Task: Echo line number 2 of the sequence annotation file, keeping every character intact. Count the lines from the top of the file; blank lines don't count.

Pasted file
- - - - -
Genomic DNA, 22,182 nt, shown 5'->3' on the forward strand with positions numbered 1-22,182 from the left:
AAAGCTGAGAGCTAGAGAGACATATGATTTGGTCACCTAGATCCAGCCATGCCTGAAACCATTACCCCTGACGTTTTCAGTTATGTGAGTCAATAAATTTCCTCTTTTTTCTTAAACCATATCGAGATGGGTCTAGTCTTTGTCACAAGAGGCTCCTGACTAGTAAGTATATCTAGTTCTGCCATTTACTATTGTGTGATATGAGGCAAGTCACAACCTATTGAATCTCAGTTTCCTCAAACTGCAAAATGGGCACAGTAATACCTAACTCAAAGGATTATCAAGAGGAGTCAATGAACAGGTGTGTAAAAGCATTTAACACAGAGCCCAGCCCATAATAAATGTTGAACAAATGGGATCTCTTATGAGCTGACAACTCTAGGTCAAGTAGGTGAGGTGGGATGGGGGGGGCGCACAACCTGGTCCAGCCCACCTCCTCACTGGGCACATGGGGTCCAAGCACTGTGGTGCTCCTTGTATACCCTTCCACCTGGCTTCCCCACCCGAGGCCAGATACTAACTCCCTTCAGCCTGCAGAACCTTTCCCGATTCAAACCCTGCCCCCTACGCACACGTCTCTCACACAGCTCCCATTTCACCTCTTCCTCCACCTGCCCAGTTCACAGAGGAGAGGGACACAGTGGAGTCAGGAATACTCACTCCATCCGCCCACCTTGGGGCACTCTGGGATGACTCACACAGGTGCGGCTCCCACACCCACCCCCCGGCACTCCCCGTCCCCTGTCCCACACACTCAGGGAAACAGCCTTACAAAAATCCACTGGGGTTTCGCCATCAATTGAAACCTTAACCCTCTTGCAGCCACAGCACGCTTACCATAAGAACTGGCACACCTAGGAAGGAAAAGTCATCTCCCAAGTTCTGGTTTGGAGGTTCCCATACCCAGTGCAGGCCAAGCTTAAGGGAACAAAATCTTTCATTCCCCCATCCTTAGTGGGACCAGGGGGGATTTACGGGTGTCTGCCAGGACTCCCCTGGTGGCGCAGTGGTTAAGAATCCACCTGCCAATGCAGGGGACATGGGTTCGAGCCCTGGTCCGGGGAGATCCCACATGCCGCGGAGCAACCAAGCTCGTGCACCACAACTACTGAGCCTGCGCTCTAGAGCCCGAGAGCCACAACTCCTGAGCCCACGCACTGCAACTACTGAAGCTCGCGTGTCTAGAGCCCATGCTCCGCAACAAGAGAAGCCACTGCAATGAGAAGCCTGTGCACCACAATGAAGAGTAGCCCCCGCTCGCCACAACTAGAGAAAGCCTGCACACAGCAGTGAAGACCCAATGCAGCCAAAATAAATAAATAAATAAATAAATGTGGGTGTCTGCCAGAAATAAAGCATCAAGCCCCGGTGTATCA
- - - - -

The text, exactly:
AAAGCTGAGAGCTAGAGAGACATATGATTTGGTCACCTAGATCCAGCCATGCCTGAAACCATTACCCCTGACGTTTTCAGTTATGTGAGTCAATAAATTTCCTCTTTTTTCTTAAACCATATCGAGATGGGTCTAGTCTTTGTCACAAGAGGCTCCTGACTAGTAAGTATATCTAGTTCTGCCATTTACTATTGTGTGATATGAGGCAAGTCACAACCTATTGAATCTCAGTTTCCTCAAACTGCAAAATGGGCACAGTAATACCTAACTCAAAGGATTATCAAGAGGAGTCAATGAACAGGTGTGTAAAAGCATTTAACACAGAGCCCAGCCCATAATAAATGTTGAACAAATGGGATCTCTTATGAGCTGACAACTCTAGGTCAAGTAGGTGAGGTGGGATGGGGGGGGCGCACAACCTGGTCCAGCCCACCTCCTCACTGGGCACATGGGGTCCAAGCACTGTGGTGCTCCTTGTATACCCTTCCACCTGGCTTCCCCACCCGAGGCCAGATACTAACTCCCTTCAGCCTGCAGAACCTTTCCCGATTCAAACCCTGCCCCCTACGCACACGTCTCTCACACAGCTCCCATTTCACCTCTTCCTCCACCTGCCCAGTTCACAGAGGAGAGGGACACAGTGGAGTCAGGAATACTCACTCCATCCGCCCACCTTGGGGCACTCTGGGATGACTCACACAGGTGCGGCTCCCACACCCACCCCCCGGCACTCCCCGTCCCCTGTCCCACACACTCAGGGAAACAGCCTTACAAAAATCCACTGGGGTTTCGCCATCAATTGAAACCTTAACCCTCTTGCAGCCACAGCACGCTTACCATAAGAACTGGCACACCTAGGAAGGAAAAGTCATCTCCCAAGTTCTGGTTTGGAGGTTCCCATACCCAGTGCAGGCCAAGCTTAAGGGAACAAAATCTTTCATTCCCCCATCCTTAGTGGGACCAGGGGGGATTTACGGGTGTCTGCCAGGACTCCCCTGGTGGCGCAGTGGTTAAGAATCCACCTGCCAATGCAGGGGACATGGGTTCGAGCCCTGGTCCGGGGAGATCCCACATGCCGCGGAGCAACCAAGCTCGTGCACCACAACTACTGAGCCTGCGCTCTAGAGCCCGAGAGCCACAACTCCTGAGCCCACGCACTGCAACTACTGAAGCTCGCGTGTCTAGAGCCCATGCTCCGCAACAAGAGAAGCCACTGCAATGAGAAGCCTGTGCACCACAATGAAGAGTAGCCCCCGCTCGCCACAACTAGAGAAAGCCTGCACACAGCAGTGAAGACCCAATGCAGCCAAAATAAATAAATAAATAAATAAATGTGGGTGTCTGCCAGAAATAAAGCATCAAGCCCCGGTGTATCA